A male’s concern with female orgasm (perhaps based on the misconception that it plays the same role in her sexual experience that it does in his own) might inadvertently lead him to discover heretofore latent erotic possibilities in himself and hence to modify further his behavior to increase his own sensual pleasures. …. A female might have or pretend to have orgasms to enhance her partner’s self-esteem, to increase his sexual pleasures… to increase her value to him, or to indicate that she cares for him.

Go figure.

Incidentally, the speculation and debate over the role of sexual displays in evolution has been going strong ever since, including topics such as the attractiveness of women’s armpit odors to men at different times in their menstrual cycles (it matters, but the results are only generalizable for women not wearing deodorant and not taking the Pill).

Symons’s logic (there is a lot more) reminds me of the funniest sociology spoof I remember, from The Onion, “Sociologist Considers Own Behavior Indicative Of Larger Trends.” The story summarizes research by sociologist Stephen Piers, whose work over several decades has eerie echoes in his personal life.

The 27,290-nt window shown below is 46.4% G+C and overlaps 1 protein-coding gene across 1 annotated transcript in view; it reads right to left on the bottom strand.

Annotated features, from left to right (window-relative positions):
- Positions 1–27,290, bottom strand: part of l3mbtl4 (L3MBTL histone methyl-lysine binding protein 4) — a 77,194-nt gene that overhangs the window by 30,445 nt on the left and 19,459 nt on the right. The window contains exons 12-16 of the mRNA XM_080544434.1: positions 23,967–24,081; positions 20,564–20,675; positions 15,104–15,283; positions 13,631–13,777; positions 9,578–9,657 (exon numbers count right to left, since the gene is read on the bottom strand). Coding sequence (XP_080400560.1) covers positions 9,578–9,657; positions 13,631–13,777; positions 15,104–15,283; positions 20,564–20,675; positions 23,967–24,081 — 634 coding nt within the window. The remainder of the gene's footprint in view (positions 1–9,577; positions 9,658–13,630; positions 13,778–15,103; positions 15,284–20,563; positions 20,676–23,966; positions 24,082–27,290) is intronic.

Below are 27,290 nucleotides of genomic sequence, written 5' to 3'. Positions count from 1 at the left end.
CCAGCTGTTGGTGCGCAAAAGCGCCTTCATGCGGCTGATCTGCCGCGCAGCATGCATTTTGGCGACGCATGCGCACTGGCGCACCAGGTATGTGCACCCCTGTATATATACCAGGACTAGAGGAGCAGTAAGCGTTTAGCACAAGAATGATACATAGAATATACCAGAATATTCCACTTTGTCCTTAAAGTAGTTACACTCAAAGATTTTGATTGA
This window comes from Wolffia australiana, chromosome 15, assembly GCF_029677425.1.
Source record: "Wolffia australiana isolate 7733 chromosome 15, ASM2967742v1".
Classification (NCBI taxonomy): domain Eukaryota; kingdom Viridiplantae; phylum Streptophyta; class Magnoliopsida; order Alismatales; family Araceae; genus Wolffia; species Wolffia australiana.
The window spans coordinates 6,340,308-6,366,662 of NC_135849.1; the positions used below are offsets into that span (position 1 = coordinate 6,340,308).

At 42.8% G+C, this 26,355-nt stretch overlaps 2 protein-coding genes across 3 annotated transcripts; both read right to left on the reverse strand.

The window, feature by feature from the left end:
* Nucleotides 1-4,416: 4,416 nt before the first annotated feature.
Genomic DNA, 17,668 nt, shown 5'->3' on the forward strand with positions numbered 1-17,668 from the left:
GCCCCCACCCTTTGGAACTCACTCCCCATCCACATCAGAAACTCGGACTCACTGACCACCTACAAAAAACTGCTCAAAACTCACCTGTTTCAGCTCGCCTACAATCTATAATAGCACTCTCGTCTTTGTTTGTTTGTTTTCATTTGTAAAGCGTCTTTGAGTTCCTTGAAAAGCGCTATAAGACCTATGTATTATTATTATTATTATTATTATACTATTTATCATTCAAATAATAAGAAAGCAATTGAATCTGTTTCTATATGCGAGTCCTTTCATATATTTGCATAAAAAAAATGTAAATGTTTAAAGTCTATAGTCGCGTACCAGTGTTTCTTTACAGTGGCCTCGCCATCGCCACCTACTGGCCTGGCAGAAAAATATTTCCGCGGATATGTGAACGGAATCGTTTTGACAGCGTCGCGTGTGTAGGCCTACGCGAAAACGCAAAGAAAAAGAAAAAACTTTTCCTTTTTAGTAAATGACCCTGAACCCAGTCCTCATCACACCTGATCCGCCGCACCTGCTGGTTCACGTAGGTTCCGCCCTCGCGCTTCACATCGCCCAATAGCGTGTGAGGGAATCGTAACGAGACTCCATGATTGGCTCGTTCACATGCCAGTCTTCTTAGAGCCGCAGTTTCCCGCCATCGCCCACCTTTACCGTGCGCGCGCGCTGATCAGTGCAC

Piers’ 1974 paper, Domestic Situationality: The Fortunate Male In American Society, was hailed as a landmark work almost immediately upon publication. Published one month after Piers’ wedding to college sweetheart Angela Beckman, Domestic Situationality reported that American males were “blissfully happy, despite lacking the freedom of single life.” However, in his 2000 paper, U.S. Wives: Lying, Cheating Whores? he found an enormous upswing in infidelity among American middle-aged wives and a parallel rise in the risk of fiery death among single male textile salesmen from Seattle.

The story even includes snippy criticism from a rival sociologist, quoted as saying,

Piers reports that ‘the married American male can no longer stand his wife’s hyena-like laugh … I don’t know if Piers keeps up on the literature, but I reported that trend almost three years ago. By the time Piers released his findings, the American husband’s general attitude toward the laugh had long passed into the stage known as ‘icy acceptance.’

As our grad students must know best, the scientific enterprise relies on the image of progress – new discoveries are necessary for career advancement. Some of this is fed by news media, with the complicity of researchers who are so happy to see their work referenced they’re willing to let some exaggerations slide (believe me). Today’s example is the story “‘Useless stay-at-home men’ a female myth,” from the Guardian – that one’s real.

In addition to its pernicious effects, this institutional bias may serve as a motivation to do good research. It’s probably not as corrupting as the tendency for scientists to see what they want to see in their results, and to make theories to justify their preconceptions.